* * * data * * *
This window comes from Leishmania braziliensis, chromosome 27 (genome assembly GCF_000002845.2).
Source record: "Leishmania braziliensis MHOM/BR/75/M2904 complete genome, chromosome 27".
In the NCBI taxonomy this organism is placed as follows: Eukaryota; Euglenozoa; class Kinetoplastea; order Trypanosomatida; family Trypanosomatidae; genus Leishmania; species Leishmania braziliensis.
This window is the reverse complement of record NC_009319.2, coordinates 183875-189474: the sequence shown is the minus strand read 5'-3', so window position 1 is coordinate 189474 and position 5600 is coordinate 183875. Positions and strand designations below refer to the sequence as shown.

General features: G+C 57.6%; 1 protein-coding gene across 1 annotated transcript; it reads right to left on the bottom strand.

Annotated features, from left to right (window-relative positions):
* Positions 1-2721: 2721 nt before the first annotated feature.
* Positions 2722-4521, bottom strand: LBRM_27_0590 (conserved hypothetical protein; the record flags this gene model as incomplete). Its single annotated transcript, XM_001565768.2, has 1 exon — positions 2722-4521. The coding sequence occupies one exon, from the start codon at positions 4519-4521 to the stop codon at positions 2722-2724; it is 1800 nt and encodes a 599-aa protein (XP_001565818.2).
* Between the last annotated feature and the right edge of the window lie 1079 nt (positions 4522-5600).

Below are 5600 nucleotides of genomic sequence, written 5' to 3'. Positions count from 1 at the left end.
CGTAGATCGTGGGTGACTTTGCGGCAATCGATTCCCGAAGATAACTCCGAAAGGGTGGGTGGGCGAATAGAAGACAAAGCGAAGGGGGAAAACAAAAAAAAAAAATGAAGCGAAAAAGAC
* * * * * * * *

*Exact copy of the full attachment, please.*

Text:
This window comes from Leishmania braziliensis, chromosome 27 (genome assembly GCF_000002845.2).
Source record: "Leishmania braziliensis MHOM/BR/75/M2904 complete genome, chromosome 27".
In the NCBI taxonomy this organism is placed as follows: Eukaryota; Euglenozoa; class Kinetoplastea; order Trypanosomatida; family Trypanosomatidae; genus Leishmania; species Leishmania braziliensis.
This window is the reverse complement of record NC_009319.2, coordinates 183875-189474: the sequence shown is the minus strand read 5'-3', so window position 1 is coordinate 189474 and position 5600 is coordinate 183875. Positions and strand designations below refer to the sequence as shown.

General features: G+C 57.6%; 1 protein-coding gene across 1 annotated transcript; it reads right to left on the bottom strand.

Annotated features, from left to right (window-relative positions):
* Positions 1-2721: 2721 nt before the first annotated feature.
* Positions 2722-4521, bottom strand: LBRM_27_0590 (conserved hypothetical protein; the record flags this gene model as incomplete). Its single annotated transcript, XM_001565768.2, has 1 exon — positions 2722-4521. The coding sequence occupies one exon, from the start codon at positions 4519-4521 to the stop codon at positions 2722-2724; it is 1800 nt and encodes a 599-aa protein (XP_001565818.2).
* Between the last annotated feature and the right edge of the window lie 1079 nt (positions 4522-5600).

Below are 5600 nucleotides of genomic sequence, written 5' to 3'. Positions count from 1 at the left end.
CGTAGATCGTGGGTGACTTTGCGGCAATCGATTCCCGAAGATAACTCCGAAAGGGTGGGTGGGCGAATAGAAGACAAAGCGAAGGGGGAAAACAAAAAAAAAAAATGAAGCGAAAAAGAC